The poetic prism or Original and reflected rays from modern verse ed. by R.N. Greville

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Robert Northmore Greville
MacLachlan, 1848 - 403 pages

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Page 22 - Sleep soft, beloved !" we sometimes say, But have no tune to charm away Sad dreams that through the eyelids creep. But never doleful dream again. Shall break the happy slumber when He giveth His beloved, sleep.
Page 397 - BENEATH our feet and o'er our head Is equal warning given ; Beneath us lie the countless dead, Above us is the Heaven...
Page 185 - There is a Power whose care Teaches thy way along that pathless coast, — The desert and illimitable air, — Lone wandering, but not lost. All day thy wings have fanned At that far height, the cold, thin atmosphere, Yet stoop not, weary, to the welcome land, Though the dark night is near.
Page 238 - IT is a place where poets crowned may feel the heart's decaying ; It is a place where happy saints may weep amid their praying ; Yet let the grief and humbleness as low as silence languish : Earth surely now may give her calm to whom she gave her anguish.
Page 109 - He gazed at the flowers with tearful eyes, He kissed their drooping leaves ; It was for the Lord of Paradise He bound them in his sheaves. "My Lord has need of these flowerets gay," The Reaper said, and smiled ; "Dear tokens of the earth are they, Where He was once a child.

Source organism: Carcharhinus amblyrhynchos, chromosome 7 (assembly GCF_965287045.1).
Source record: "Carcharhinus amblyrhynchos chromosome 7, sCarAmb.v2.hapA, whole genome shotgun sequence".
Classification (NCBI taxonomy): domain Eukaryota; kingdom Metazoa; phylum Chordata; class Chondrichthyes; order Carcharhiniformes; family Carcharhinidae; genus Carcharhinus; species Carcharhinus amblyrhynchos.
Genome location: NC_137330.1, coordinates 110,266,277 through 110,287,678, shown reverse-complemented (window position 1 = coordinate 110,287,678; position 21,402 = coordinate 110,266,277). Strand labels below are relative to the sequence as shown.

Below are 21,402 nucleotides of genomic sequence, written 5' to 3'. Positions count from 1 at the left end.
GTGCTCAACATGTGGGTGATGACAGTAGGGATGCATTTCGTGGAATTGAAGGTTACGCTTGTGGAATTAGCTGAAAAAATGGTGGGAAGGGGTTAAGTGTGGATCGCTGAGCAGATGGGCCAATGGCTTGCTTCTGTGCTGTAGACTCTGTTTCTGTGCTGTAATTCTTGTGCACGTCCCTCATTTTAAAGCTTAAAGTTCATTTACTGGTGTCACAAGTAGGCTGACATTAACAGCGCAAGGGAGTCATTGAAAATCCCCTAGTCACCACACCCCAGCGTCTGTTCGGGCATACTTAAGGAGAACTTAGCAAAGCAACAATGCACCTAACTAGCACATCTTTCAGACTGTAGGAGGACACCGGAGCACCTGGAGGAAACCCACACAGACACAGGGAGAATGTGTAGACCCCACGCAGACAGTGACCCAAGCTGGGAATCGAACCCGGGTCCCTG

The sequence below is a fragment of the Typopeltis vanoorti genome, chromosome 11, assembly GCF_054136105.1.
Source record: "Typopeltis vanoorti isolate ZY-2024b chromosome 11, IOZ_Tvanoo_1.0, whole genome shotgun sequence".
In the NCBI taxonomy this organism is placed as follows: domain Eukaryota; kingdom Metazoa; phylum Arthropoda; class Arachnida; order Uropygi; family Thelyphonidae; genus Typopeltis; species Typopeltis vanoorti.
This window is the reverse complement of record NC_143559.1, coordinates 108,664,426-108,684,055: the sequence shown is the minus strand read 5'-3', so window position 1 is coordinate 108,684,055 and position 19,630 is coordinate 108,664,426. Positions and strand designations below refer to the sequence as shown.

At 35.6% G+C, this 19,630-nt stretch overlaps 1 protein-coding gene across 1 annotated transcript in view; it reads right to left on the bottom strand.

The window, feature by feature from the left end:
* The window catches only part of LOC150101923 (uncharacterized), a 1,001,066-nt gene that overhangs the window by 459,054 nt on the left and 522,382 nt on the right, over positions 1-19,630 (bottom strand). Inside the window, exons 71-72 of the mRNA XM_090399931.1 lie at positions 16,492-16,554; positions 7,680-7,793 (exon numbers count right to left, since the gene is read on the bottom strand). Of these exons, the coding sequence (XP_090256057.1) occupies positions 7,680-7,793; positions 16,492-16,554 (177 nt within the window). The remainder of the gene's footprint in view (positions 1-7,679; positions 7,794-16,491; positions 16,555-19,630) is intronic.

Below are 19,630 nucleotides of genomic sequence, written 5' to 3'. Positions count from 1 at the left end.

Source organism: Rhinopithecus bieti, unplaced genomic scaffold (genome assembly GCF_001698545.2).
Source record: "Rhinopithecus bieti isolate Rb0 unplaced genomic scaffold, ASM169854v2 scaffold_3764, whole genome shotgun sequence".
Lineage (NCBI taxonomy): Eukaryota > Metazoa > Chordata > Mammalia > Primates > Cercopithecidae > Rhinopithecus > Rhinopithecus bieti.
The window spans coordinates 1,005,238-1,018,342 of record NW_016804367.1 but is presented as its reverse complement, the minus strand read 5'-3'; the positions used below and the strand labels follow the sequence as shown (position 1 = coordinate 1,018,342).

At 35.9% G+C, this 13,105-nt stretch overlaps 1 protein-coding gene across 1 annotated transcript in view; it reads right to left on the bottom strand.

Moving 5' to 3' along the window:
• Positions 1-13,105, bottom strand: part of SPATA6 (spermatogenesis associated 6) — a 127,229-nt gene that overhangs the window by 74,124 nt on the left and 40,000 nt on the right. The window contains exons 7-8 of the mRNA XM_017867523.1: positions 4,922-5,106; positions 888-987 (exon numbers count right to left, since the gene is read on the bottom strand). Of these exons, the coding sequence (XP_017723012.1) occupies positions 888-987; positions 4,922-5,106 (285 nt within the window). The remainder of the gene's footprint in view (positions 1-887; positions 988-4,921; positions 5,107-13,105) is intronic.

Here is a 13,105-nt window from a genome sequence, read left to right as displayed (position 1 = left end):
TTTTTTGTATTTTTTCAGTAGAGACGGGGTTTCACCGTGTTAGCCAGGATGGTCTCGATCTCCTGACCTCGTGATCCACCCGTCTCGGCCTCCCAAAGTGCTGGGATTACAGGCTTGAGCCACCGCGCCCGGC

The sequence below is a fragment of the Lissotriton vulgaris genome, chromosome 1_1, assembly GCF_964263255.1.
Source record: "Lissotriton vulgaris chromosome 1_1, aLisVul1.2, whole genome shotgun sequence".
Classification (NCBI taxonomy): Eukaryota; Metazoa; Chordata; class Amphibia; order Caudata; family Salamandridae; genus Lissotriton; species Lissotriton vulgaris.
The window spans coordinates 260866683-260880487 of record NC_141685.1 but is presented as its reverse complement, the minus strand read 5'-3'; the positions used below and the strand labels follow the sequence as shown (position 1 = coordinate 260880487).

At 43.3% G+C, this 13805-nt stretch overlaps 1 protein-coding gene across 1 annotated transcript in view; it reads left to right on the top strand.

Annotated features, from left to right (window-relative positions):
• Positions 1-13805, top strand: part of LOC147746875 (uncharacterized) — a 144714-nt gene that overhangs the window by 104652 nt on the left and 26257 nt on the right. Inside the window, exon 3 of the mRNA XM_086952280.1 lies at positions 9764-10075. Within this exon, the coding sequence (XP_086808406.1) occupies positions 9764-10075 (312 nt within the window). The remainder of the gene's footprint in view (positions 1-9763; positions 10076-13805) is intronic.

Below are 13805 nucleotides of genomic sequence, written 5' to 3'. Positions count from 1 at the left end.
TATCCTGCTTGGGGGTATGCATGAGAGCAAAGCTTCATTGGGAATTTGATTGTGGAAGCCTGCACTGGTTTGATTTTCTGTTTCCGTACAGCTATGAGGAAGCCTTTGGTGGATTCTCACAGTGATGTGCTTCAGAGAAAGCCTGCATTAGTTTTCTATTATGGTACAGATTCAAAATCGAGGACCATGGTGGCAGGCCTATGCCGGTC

Page 28 - TREAD softly! bow the head — In reverent silence bow ! No passing bell doth toll; Yet an immortal soul Is passing now. Stranger, however great, With lowly reverence bow! There's one in that poor shed — One by that paltry bed — Greater than thou.
Page 109 - I have naught that is fair?" saith he; "Have naught but the bearded grain? Though the breath of these flowers is sweet to me, I will give them all back again." He gazed at the flowers with tearful eyes, He kissed their drooping leaves; It was for the Lord of Paradise He bound them in his sheaves.
Page 256 - UP to the throne of God is borne The voice of praise at early morn, And he accepts the punctual hymn Sung as the light of day grows dim. Nor will he turn his ear aside From holy offerings at noontide. Then here reposing let us raise A song of gratitude and praise.
Page 185 - WHITHER, midst falling dew, While glow the heavens with the last steps of day, Far through their rosy depths, dost thou pursue Thy solitary way...

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